Polyethylene glycol (PEG, varying molecular weight) was dissolved in 0.22 M KCl to a concentration of 12-40% (w/w). Dex-GMA was dissolved in 0.22 M KCl to a concentration of 10-40% (w/w). Both solutions were flushed with nitrogen for 10 minutes. Next, 4.75 ml of the PEG solution and 0.25 ml of the dex-GMA solution were mixed and vortexed (Winn Vortex-Genie, maximum speed) for 1 minute resulting in a water-in-water emulsion with dextran as the inner phase and PEG as the outer phase. After 10 minutes TEMED ((N,N,N',N'-tetramethylethylenediamine, 100 µl, 20% (v/v) in 0.22 M KCl, pH adjusted with concentrated HCl to 7.2) and KPS (potassium peroxydisulfate, 180 µl, 50 mg/ml in water) were added. The emulsion was incubated for 30 minutes at 37°C to polymerize the dex-GMA. The microspheres were washed twice with water and freeze dried.

It was demonstrated using in vitro cell cultures that cytotoxicity of dex-GMA is low in similar to the cytotoxicity of dextran, which compound has been used for years as plasma replacing agent in human beings.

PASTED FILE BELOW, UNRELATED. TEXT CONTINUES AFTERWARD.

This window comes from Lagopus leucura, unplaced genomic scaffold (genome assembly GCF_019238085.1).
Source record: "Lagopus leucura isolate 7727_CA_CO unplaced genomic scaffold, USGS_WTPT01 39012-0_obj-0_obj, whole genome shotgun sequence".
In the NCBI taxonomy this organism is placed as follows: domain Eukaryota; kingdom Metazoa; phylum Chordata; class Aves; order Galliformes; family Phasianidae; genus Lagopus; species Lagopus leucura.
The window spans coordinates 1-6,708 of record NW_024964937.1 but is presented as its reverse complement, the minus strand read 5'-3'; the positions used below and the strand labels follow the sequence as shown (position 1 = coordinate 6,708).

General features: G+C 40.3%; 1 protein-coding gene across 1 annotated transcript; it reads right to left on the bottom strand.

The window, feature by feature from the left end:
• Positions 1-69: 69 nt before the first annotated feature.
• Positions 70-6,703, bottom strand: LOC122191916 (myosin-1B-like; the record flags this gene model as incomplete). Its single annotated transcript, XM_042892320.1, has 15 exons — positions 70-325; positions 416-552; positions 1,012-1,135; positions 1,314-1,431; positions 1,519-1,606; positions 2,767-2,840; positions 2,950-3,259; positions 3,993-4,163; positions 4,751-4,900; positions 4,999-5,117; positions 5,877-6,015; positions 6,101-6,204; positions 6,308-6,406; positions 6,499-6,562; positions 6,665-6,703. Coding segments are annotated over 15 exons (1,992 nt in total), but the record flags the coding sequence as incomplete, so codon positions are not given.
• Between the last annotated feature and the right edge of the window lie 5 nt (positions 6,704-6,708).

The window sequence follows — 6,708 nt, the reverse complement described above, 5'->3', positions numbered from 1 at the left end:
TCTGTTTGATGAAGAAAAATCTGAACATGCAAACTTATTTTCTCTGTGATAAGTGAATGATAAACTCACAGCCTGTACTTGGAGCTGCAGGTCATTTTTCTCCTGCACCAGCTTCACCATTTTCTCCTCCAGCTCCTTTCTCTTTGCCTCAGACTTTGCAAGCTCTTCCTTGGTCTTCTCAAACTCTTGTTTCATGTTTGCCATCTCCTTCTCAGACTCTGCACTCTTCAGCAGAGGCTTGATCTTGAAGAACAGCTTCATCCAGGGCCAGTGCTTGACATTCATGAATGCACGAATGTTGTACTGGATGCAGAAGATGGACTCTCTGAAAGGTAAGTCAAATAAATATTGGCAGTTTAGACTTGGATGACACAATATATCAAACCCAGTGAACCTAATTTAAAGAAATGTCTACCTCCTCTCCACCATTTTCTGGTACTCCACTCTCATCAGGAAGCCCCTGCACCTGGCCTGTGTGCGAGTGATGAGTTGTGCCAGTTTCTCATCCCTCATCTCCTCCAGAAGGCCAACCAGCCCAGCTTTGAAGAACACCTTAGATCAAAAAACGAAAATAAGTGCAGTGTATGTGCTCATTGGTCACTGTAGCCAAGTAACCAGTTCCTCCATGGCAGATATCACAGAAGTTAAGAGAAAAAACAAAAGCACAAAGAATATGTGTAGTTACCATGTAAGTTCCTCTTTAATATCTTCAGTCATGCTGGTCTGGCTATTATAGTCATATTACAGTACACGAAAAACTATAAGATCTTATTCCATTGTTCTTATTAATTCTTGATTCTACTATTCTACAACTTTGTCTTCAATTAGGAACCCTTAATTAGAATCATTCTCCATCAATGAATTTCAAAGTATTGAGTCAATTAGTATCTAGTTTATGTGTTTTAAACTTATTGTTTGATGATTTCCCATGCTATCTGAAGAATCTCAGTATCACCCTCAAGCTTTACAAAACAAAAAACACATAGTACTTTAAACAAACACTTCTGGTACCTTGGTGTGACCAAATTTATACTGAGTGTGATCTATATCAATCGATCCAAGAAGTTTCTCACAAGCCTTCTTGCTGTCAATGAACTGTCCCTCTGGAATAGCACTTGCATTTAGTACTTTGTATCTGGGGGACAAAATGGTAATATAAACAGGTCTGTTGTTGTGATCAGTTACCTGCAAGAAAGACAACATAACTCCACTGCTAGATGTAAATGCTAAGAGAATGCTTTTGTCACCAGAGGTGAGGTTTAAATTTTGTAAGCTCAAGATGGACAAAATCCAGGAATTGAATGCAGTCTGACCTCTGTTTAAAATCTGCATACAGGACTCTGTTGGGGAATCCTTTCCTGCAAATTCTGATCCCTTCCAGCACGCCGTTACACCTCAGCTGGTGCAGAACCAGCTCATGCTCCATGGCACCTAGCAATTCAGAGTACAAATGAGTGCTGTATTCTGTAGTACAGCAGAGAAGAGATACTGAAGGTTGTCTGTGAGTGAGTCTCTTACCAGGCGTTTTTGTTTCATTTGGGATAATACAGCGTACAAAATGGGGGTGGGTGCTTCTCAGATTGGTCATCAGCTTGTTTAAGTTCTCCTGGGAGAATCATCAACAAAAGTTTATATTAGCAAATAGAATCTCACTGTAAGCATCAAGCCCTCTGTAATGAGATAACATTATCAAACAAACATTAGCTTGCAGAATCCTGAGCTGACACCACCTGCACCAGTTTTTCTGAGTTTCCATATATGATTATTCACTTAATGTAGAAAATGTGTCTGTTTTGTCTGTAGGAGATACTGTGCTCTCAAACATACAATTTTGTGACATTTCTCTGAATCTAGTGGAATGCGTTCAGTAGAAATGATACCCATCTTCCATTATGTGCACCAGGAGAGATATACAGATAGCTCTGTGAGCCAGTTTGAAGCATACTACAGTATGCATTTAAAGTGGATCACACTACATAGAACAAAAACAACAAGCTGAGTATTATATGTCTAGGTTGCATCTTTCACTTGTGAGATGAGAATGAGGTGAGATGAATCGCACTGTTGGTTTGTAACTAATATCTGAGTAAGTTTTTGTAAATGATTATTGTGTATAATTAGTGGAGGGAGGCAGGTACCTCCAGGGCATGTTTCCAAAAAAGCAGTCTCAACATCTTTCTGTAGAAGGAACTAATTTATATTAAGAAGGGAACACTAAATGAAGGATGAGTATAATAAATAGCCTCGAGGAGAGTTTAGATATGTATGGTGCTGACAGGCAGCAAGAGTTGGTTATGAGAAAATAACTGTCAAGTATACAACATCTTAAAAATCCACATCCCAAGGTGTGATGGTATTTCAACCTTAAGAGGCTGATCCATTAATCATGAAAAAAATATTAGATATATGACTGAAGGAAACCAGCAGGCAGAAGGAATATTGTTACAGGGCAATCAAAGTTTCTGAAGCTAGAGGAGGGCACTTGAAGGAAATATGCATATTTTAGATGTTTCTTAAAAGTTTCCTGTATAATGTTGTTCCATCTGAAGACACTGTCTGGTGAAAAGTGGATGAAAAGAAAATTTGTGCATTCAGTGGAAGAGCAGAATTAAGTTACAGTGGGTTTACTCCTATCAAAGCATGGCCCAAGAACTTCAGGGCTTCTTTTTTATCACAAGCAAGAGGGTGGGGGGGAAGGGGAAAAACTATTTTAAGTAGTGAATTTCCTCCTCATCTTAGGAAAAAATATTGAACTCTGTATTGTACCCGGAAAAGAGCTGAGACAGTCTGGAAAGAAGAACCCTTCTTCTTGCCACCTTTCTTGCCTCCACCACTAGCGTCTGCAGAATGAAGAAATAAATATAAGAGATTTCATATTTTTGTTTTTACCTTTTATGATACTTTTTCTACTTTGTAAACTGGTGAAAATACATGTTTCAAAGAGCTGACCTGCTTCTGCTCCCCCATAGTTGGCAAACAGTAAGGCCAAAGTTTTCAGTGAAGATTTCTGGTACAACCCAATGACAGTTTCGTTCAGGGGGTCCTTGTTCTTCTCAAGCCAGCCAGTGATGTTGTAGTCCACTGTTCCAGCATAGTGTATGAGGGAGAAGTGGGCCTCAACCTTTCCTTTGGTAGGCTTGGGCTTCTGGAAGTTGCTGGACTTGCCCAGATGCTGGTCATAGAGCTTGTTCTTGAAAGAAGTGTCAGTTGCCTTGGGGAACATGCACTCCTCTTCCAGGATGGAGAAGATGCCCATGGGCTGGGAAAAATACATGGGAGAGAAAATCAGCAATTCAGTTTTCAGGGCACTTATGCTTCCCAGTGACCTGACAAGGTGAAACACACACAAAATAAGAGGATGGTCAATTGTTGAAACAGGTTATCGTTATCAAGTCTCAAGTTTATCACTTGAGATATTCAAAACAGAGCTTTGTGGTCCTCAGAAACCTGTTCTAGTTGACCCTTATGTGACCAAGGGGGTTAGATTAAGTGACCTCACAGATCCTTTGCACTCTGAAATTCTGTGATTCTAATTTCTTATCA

The particle size (number weight diameter (=Σnd/Σn) and volume weight diameter (=Σnd4/Σnd3)), I.C. Edmundson, Particle-size analysis, H.S. Bean, A.H. Beckett and J.E. Carles (eds) in: Advances in Pharmaceutical Sciences vol.2, Academic Press, London 1967, 95-174) and particle size distribution were determined by a laser light blocking technique (Accusizertm, model 770, Particle Sizing Systems, Santa Barbara, CA, USA). The shape and surface characteristics (porosity) of the microspheres were established by scanning electron microscopy (SEM) analysis.

Figure 1 gives a representative example of particle size distribution of a dextran microsphere batch prepared via the water-in-water emulsion technique as determined using the Accusizer. SEM analysis showed that the particles are perfectly spherical and non-porous (Figure 2).

Figure 3 shows the volume weight average diameter of dextran micropsheres as a function of the degree of GMA substitution and the molecular weight of PEG. The concentration of the PEG solution was 24% (w/w); the concentration of the dex-GMA concentration was 20%. It is shown that the particle size increases with decreasing molecular weight of PEG. At a fixed molecular weight of PEG, the particle size slightly decreases with increasing DS.